Harry G. Frankfurt is the inventor of wildly unrealistic but provocative "thought experiments" designed to show that a person can be morally responsible for actions without the ability to "have done otherwise." Specifically, his goal is to provide a hypothetical example of an agent who is not free to choose among alternative possibilities, yet is still clearly responsible. Traditional arguments for free will require alternative possibilities so that an agent could have done otherwise, without which there is no moral responsibility. In the 1960's, the criticism that compatibilism could not provide the alternative possibilities needed to enable "doing otherwise" was disturbing some compatibilist thinkers. Frankfurt set out to defend compatibilism by providing hypothetical examples of agents who could not have done otherwise but are nevertheless clearly responsible. His work has undoubtedly contributed to the significant fraction of philosophers who call themselves compatibilist. Frankfurt's article encouraged many philosophers, notably John Martin Fischer, to ignore libertarian free will and emphasize moral responsibility. Fischer came to the extreme view that free will can be identified with moral responsibility. But they must be separated. Free will is a scientific question. Moral responsibility is a social and cultural question.
In 1969, Frankfurt famously defined what he called "The Principle of Alternate Possibilities" or PAP, then proceeded to deny it.
"a person is morally responsible for what he has done only if he could have done otherwise.”
Frankfurt's thought experiments are attacks on this principle. Considering the absurd nature of his attacks (Frankfurt asks us to imagine an agent who can control the minds of others, or a demon inside one's mind that can intervene in our decisions), the recent philosophical literature is surprisingly full of articles with "Frankfurt-type cases," logical counterexamples to Frankfurt's attempt to defend moral responsibility in the absence of alternative possibilities. Frankfurt changed the debate on free will and moral responsibility with his hypothetical intervening demon. For example, John Martin Fischer's semicompatibilism assumes with Frankfurt that we can have moral responsibility, even if determinism (and/or indeterminism) are incompatible with free will. Frankfurt's basic claim is as follows:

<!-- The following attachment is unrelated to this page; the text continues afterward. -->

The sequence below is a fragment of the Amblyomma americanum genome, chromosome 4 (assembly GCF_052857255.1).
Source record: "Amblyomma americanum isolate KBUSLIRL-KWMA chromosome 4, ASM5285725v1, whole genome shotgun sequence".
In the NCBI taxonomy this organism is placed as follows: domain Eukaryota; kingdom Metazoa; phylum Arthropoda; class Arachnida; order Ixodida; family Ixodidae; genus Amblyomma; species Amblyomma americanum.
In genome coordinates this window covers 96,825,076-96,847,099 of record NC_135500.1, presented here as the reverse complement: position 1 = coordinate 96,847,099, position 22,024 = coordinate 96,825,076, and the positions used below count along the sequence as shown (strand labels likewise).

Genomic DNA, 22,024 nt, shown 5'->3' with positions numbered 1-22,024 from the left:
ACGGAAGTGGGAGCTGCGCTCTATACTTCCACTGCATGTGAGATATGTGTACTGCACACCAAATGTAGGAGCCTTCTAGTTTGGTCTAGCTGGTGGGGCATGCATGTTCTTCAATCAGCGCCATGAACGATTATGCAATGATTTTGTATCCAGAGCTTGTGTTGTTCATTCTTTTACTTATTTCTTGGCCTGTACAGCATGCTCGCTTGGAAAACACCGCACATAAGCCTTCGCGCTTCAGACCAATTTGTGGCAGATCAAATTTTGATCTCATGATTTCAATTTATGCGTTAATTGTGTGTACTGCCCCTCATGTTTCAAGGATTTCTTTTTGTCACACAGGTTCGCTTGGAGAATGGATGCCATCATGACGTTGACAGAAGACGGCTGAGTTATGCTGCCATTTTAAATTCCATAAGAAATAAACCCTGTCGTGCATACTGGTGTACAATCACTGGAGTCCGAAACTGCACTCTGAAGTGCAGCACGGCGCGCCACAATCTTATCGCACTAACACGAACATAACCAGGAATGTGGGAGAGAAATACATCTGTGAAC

"The principle of alternate possibilities is false. A person may well be morally responsible for what he has done even though he could not have done otherwise. The principle's plausibility is an illusion, which can be made to vanish by bringing the relevant moral phenomena into sharper focus."Frankfurt posits a counterfactual demon who can intervene in an agent's decisions if the agent is about to do something different from what the demon wants the agent to do. Frankfurt's demon will block any alternative possibilities, but leave the agent to "freely choose" to do the one possibility desired by the demon. Frankfurt claims the existence of the hypothetical control mechanisms blocking alternative possibilities are irrelevant to the agent's free choice. This is true when the agent's choice agrees with the demon, but obviously false should the agent disagree. In that case, the demon would have to block the agent's will and the agent would surely notice.
(IRR) There may be circumstances that in no way bring it about that a person performs a certain action; nevertheless, those very circumstances make it impossible for him to avoid performing that action.
Compatibilists have long been bothered by alternative possibilities, apparently needed in order that agents "could do otherwise." They knew that determinism allows only a single future, one actual causal chain of events. They were therefore delighted to get behind Frankfurt's examples as proofs that alternative possibilities, perhaps generated in part by random events, did not exist. Frankfurt argued for moral responsibility without libertarian free will.
Note, however, that Frankfurt assumes that genuine alternative possibilities do exist. If not, there is nothing for his counterfactual intervening demon to block. Furthermore, without alternatives, Frankfurt would have to admit that there is only one "actual sequence" of events leading to one possible future. "Alternative sequences" would be ruled out. Since Frankfurt's demon, much like Laplace's demon, has no way of knowing the actual information about future events - such as agent's decisions - until that information comes into existence, such demons are not possible and Frankfurt-style thought experiments, entertaining as they are, can not establish the compatibilist version of free will.